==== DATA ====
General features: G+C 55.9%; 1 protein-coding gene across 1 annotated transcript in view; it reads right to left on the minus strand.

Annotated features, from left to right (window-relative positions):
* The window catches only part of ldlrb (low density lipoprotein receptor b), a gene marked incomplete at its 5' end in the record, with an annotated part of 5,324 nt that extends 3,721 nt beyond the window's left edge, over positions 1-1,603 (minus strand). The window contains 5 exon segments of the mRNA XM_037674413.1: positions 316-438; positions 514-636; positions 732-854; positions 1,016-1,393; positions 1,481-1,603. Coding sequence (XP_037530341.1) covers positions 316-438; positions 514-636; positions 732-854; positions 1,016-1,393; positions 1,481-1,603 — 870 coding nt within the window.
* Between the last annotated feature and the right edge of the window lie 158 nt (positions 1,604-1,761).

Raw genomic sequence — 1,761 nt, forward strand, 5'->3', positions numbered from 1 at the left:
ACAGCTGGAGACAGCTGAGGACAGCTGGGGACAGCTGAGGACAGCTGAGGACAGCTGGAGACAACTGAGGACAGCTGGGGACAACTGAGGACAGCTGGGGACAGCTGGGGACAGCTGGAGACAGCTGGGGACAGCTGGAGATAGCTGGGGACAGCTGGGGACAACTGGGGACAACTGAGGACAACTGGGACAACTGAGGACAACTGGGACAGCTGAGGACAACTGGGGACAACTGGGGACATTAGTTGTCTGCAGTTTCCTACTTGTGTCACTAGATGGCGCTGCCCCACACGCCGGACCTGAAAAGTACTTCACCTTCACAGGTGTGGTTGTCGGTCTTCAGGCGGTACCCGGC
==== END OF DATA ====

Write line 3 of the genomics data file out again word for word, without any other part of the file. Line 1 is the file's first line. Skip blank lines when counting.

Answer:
* The window catches only part of ldlrb (low density lipoprotein receptor b), a gene marked incomplete at its 5' end in the record, with an annotated part of 5,324 nt that extends 3,721 nt beyond the window's left edge, over positions 1-1,603 (minus strand). The window contains 5 exon segments of the mRNA XM_037674413.1: positions 316-438; positions 514-636; positions 732-854; positions 1,016-1,393; positions 1,481-1,603. Coding sequence (XP_037530341.1) covers positions 316-438; positions 514-636; positions 732-854; positions 1,016-1,393; positions 1,481-1,603 — 870 coding nt within the window.